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Vice President Kamala Harris is visiting the Demilitarized Zone (DMZ) dividing the Korean Peninsula on Thursday as the vice president’s trip to Asia concludes.
The heavily-fortified buffer zone, which separates North and South Korea, is Harris’s final stop on the diplomatic trip. The gesture of visiting the DMZ is designed to illustrate America’s “rock-solid commitment” to regional security, according to White House press secretary Karine Jean-Pierre.
The vice president is expected to discuss nuclear threats from North Korea and Washington’s commitment to assist South Korea with defense measures. Shortly before the DMZ visit, Harris met with South Korean President Yoon Suk-yeol and praised the U.S.-South Korean alliance as a “linchpin of security and prosperity.”
She and Yoon also discussed South Korea’s economic and technology partnerships with the United States earlier on Thursday, in addition to a gender equity roundtable.
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The visit comes a day after North Korea fired a third ballistic missile into the sea in an act of provocation by Kim Jong-Un. The country has previously fired two short-range ballistic missiles during Harris’s stay in Japan.
North Korea also made a similar gesture in June by firing a trio of missiles before President Biden’s visit to Seoul that month.
Harris has condemned North Korea’s “illicit weapons program” during a Wednesday speech at United States Fleet Activities Yokosuka, a U.S. Naval base.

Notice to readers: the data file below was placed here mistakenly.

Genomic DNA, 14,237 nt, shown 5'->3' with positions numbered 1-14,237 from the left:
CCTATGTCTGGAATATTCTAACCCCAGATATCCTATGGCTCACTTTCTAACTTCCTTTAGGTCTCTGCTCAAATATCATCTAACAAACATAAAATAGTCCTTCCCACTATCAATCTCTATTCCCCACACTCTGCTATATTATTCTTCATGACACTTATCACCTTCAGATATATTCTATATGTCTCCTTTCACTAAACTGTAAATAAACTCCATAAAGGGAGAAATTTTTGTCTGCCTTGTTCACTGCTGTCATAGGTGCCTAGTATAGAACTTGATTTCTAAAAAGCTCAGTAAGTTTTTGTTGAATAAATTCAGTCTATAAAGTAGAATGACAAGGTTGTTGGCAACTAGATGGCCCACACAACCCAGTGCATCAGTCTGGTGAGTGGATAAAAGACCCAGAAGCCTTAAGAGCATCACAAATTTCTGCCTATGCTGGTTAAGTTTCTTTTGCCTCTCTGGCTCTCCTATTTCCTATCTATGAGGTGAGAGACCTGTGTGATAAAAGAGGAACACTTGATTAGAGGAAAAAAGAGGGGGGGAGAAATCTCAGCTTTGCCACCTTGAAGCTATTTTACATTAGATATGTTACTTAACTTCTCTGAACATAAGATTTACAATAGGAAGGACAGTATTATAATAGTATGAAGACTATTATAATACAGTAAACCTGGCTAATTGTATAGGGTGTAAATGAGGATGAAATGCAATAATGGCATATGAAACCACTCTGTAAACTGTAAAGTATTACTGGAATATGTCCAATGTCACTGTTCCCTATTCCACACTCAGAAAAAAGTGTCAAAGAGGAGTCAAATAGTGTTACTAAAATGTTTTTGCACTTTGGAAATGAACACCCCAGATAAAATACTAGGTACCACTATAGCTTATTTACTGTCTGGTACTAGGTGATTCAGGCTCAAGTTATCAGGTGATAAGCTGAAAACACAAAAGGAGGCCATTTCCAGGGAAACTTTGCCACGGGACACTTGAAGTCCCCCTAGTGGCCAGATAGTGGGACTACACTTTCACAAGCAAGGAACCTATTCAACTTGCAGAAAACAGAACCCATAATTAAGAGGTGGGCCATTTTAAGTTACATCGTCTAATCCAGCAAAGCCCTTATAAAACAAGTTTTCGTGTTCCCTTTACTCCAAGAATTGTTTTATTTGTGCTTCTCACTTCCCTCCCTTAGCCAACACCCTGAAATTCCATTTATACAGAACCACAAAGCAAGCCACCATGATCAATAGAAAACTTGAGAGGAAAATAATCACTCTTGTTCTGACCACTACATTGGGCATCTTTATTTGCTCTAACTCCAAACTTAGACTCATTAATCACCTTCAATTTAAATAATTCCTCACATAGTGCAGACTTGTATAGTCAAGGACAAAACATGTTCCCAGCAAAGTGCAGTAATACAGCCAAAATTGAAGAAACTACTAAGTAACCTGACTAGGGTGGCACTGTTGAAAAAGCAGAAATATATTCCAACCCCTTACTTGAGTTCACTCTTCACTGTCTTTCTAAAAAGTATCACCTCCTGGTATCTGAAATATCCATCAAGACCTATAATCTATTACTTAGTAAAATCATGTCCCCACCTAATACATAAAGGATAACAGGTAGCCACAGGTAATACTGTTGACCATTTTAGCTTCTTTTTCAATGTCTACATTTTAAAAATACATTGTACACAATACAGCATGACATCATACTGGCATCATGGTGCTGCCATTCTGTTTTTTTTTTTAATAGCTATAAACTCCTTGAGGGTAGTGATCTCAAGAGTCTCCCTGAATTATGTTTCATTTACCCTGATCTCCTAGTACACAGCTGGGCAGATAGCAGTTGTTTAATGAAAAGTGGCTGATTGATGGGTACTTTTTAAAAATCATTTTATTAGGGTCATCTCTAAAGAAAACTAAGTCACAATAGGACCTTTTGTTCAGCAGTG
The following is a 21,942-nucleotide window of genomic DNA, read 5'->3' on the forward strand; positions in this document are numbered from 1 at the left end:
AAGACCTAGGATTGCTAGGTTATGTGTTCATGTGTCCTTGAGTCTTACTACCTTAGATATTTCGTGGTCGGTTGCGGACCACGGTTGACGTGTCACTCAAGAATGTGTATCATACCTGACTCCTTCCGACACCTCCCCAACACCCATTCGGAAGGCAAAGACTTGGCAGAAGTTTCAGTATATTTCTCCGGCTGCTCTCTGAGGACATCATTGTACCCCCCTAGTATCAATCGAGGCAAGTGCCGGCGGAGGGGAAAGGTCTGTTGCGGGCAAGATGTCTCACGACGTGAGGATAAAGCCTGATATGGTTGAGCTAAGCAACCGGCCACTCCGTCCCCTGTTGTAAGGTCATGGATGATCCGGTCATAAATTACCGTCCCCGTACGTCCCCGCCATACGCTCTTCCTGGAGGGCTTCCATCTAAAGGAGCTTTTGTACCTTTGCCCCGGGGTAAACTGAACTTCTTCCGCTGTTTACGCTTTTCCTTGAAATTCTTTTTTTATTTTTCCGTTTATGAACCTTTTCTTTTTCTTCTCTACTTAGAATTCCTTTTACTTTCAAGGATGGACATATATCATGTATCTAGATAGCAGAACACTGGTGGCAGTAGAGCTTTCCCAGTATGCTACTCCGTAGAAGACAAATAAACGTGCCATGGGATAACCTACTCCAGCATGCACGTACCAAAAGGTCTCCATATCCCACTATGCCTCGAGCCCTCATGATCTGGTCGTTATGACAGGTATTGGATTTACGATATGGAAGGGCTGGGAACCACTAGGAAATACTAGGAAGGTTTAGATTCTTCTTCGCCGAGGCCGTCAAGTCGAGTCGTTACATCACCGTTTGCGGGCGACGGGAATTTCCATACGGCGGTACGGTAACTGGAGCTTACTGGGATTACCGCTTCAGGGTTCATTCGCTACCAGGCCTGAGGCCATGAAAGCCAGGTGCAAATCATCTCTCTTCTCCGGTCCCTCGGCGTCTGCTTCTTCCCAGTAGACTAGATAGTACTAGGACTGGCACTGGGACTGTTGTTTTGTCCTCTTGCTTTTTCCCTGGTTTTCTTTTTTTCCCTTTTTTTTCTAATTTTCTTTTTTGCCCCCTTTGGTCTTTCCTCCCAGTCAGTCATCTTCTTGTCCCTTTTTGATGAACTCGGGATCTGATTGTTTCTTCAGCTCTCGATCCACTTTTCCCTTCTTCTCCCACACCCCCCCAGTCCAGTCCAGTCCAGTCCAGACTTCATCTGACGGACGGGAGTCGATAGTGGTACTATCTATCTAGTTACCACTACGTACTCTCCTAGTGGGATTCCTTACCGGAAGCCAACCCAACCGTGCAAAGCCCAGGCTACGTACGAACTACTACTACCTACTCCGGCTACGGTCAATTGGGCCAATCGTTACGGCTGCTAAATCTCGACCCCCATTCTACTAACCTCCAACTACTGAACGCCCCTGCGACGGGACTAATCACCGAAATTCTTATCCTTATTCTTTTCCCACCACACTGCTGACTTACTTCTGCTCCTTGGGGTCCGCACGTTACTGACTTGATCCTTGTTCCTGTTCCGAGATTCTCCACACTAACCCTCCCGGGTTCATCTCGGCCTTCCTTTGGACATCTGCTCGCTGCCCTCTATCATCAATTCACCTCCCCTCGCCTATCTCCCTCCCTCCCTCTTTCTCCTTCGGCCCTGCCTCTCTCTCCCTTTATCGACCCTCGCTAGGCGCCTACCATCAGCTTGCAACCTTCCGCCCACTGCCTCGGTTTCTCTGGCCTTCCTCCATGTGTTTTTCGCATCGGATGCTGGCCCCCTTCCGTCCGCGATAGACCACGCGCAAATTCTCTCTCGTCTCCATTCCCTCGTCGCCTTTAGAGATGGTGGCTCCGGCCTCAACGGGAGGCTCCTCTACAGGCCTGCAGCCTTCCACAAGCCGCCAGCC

Jean-Pierre said North Korea’s missile test was “not unusual” on Wednesday, while affirming that it would not dissuade Harris from visiting the DMZ.
“As you know, North Korea has a history of doing these types of tests,” she said.
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South Korean activists were seen protesting against Harris’ visit near the Presidential Office in Seoul on Thursday. The protestors wore masks showing the faces of Harris and President Yoon as they demonstrated against the U.S.-South Korean alliance.
Harris’s visit has also drawn criticism from Republicans who claim she has neglected the migrant crisis at the U.S.-Mexico border.
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After the DMZ visit, Harris will depart from Osan Air Base and fly back to Joint Base Andrews in Maryland.
The Associated Press contributed to this report.